Part 16: Baltimore Bucket List Begins With Unexpected Twist
Welcome, Joan’s Journeyers. This Joan’s Journey installment is overdue and I apologize. My intentions were on time, but life — or should I say death — got in the way. Recently, a very dear, longtime friend, Sheldon Sherman, passed away after a courageous battle with cancer. I dedicate this piece to him and his brave and devoted wife, Stephanie Block-Sherman.
By now you’re probably asking, “What’s the relevance of your friend’s death to a journey to senior housing,” or “Do I want really want to read this?” Hang with me a few minutes and I’ll explain, for the diversion is meaningful to you too.
During the last weeks of Shel’s life, I visited him several times. He had the gift of putting me and every visitor at ease as he discussed football, life in general, and his relationship with the visitor. Shel was a role-model for grace in dying.
On our last visit, as his strength was waning, he took my hand, his sparkling, dark brown eyes looked straight into mine, and he unexpectedly said, “Take care of yourself.” My dying friend was concerned about my health and my future. I was overwhelmed. With tears in my eyes and a lump in my throat, I promised this exceptionally wonderful man I would do my best.
Bucket List Item #1: Taking Care of One’s Self
Which leads us to Baltimore Bucket List Item #1: Take care of yourself. Now, exactly what does that mean? With Shel gone, that’s a request and a promise I’ll have to explore while in Baltimore and as I move along the road to senior housing.
On a less philosophical level, “taking care of yourself” means having an annual flu shot and other important vaccinations. Therefore, off I went to my doctor’s office. My physician and I discussed the availability of a stronger flu vaccine for seniors. He then asked if I was up-to-date with my pneumonia vaccination. We further discussed the availability of a shingles vaccination recommended for seniors.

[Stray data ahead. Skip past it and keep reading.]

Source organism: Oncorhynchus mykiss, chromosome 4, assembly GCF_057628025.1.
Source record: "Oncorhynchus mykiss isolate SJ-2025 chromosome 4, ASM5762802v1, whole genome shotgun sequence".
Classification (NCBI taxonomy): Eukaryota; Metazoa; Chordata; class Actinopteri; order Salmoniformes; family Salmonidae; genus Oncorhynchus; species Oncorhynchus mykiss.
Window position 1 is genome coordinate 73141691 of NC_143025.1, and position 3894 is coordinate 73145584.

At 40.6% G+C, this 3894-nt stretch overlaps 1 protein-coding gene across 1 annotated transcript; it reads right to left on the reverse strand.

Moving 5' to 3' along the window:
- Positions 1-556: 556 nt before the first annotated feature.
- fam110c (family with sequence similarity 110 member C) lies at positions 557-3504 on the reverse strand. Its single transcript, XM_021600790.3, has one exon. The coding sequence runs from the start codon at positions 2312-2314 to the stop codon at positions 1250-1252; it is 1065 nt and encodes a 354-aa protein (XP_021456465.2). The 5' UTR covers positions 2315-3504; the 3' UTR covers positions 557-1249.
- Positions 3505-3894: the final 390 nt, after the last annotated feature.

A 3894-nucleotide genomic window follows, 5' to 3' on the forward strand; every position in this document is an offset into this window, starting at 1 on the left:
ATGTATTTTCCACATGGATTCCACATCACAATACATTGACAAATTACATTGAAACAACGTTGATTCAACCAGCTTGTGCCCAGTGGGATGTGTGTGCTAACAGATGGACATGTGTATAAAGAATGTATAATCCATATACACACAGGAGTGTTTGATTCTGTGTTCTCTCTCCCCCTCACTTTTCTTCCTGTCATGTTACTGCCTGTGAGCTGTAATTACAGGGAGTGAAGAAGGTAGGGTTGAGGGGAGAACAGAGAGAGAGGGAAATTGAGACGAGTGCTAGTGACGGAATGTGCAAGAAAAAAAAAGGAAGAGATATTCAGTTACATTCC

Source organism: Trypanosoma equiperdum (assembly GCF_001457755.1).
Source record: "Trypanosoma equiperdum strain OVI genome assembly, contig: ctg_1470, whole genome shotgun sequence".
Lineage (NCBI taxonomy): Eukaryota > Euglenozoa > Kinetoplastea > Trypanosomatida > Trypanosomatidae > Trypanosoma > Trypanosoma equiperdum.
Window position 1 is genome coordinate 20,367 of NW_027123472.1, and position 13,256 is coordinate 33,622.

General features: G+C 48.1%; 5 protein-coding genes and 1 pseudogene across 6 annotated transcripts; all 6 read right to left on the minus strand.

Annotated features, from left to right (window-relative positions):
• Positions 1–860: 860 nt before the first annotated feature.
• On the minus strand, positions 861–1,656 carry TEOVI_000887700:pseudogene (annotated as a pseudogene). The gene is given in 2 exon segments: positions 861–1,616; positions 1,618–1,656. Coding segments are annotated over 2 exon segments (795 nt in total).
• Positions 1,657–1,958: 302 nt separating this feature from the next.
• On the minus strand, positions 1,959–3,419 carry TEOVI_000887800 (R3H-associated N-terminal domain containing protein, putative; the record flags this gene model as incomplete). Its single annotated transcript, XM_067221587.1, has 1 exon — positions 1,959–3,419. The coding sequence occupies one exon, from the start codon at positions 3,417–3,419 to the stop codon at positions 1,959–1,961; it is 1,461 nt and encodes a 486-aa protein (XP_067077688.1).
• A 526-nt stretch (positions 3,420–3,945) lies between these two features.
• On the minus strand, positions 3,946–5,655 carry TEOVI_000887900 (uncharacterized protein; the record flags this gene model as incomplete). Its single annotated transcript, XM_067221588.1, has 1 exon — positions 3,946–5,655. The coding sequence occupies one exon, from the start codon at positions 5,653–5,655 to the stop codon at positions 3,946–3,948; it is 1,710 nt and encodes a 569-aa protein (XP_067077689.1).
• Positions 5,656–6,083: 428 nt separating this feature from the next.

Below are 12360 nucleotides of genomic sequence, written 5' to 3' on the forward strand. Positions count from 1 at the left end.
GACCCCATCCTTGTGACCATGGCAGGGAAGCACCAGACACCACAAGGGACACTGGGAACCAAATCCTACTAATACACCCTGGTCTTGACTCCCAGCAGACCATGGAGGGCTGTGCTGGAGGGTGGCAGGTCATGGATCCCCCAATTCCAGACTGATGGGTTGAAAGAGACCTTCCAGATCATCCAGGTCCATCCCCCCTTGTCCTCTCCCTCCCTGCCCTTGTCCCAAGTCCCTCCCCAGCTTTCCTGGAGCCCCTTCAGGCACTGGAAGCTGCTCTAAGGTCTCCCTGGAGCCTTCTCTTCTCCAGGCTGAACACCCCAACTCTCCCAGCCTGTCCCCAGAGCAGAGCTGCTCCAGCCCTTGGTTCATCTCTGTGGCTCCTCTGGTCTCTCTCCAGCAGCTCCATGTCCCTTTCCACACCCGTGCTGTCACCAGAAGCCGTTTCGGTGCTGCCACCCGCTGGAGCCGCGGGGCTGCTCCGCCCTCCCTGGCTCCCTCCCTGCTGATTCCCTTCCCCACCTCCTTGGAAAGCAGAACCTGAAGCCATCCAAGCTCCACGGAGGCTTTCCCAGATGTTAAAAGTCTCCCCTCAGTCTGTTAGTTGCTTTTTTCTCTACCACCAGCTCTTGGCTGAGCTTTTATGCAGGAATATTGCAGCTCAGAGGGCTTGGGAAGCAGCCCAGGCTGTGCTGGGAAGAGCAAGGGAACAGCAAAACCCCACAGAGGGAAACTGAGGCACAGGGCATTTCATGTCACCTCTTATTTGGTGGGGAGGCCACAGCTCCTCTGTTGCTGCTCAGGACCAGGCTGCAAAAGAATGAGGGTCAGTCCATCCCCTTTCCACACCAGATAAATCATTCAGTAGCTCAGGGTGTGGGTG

Then my physician dropped his bombshell, and my “take-care to-do” list took an unexpected turn. “Have I had a whooping cough vaccination in recent years?” he asked. “Whooping cough?” I repeated in total surprise. “Is whooping cough still around? Why do I need a whooping cough vaccination?”
My physician explained that infants, toddlers and seniors are at greatest risk for whooping cough. In the case of seniors, their vaccinations from childhood may have lost their immunity. His recommendations for seniors include yearly flu vaccinations, up-to-date pneumonia vaccinations, whooping cough vaccinations, and individual patient consideration of the shingles vaccination.
Journeyers, are you up-to-date with your vaccinations? What vaccines have your physicians recommended? Until the next post, enjoy the journey day-by-day.
Written by Joan London, a freelance medical and social service writer, who plans to relocate from Baltimore to a senior housing community close to her children in Southern California.